The total 2013 count of about 953,225 adult fall chinook in the Columbia River at Bonneville Dam this year smashed the record of 610,244 set in 2003. The chinook run surged to set several single-day record numbers, peaking with a Sept. 9 stampede of 63,870 over Bonneville.
“You’re not going to write about the ‘being a woman in a male-dominated sport’ thing, are you?” she said politely near the end of our interview. “That’s old, boring and I’m tired of it.” But unless you are April Vokey, the theme is still compelling and evolving.
FISHING – Fly fishers have been reporting standout fishing for bigger brown trout on the Missouri River upstream from Great Falls this year, and there’s proof they weren’t telling fish tales. This year’s trout population was bigger in size and slightly lower in abundance than the past two years, said Montana Fish, Wildlife and Parks fisheries biologist Grant Grisak. That’s typical as the population reaches maximum size.
West Medical Lake is churning with the promise of great fishing when the 2014 season opens on the fourth Saturday of April. Thanks to local fly fishing clubs, a new aerator was switched on in October and will run until ice-off as a winter-kill insurance policy.
OUTFISH – A youth steelhead clinic held on the Snake River recently accomplished its goal by netting more than just fish.
Sometime early next summer, probably late June, 60-degree subtropical ocean currents will push close to the chilly waters off the Northwest Coast. Albacore tuna and other fishes from far-flung southern latitudes and eastern longitudes will swim within 60 miles of most Oregon and Washington ocean ports. To the delight of charter and private boat operators targeting tuna, the fish will draw much nearer as summer progresses, nearer yet in fall.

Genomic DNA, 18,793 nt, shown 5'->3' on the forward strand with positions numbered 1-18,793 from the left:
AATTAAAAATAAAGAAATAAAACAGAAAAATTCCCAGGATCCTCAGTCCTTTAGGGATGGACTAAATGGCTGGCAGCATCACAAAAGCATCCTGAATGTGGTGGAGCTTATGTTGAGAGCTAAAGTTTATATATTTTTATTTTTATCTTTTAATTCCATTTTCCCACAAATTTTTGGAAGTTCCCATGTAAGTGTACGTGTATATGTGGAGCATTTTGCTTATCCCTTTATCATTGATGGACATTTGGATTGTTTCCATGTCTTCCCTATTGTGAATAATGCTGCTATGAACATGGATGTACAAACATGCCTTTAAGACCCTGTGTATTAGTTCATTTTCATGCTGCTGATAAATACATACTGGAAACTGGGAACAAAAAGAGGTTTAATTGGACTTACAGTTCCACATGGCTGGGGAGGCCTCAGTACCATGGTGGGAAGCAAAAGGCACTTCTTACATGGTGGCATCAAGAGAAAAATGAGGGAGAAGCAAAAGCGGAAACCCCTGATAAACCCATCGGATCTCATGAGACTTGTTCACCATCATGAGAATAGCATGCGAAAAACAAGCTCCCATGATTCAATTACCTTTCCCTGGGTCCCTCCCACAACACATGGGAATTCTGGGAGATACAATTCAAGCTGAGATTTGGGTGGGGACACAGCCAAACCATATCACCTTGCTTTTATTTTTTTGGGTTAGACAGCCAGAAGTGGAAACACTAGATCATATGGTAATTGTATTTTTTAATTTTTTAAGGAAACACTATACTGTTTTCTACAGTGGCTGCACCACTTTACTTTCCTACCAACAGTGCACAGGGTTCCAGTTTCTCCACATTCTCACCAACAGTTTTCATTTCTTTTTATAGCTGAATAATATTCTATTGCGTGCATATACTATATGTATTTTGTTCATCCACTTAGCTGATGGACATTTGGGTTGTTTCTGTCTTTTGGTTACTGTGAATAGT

The Clearwater Snake Steelhead Derby will be held Nov. 23-30 despite the closure of a large section of the Clearwater River to harvest of steelhead more than 28 inches long. Officials with the steelhead derby committee at the Lewis Clark Valley Chamber of Commerce are working with the Idaho Department of Fish and Game to ensure the annual fishing contest doesn’t unduly target fish that an emergency rule change is designed to protect.
Four lucky anglers found their way to the Ringold Springs boat launch in the pre-dawn darkness last week and used flashlights to find their fishing guide. They’d booked a salmon fishing trip in the Hanford Reach of the Columbia River with a day’s notice only because another group of anglers had canceled with Reel Time Fishing guide Toby Wyatt. Normally a last-minute group cancellation is a direct $600-$1,500 blow to a guide’s bottom line.
Two hot fishing topics emerged this week: • Where are the behemoths in the Columbia River’s record run of chinook salmon?
OUTFISH – For dog owners, there is a downside to this year’s record-breaking return of fall chinook in the Snake River basin. Anglers are catching many of those fish and bringing them home.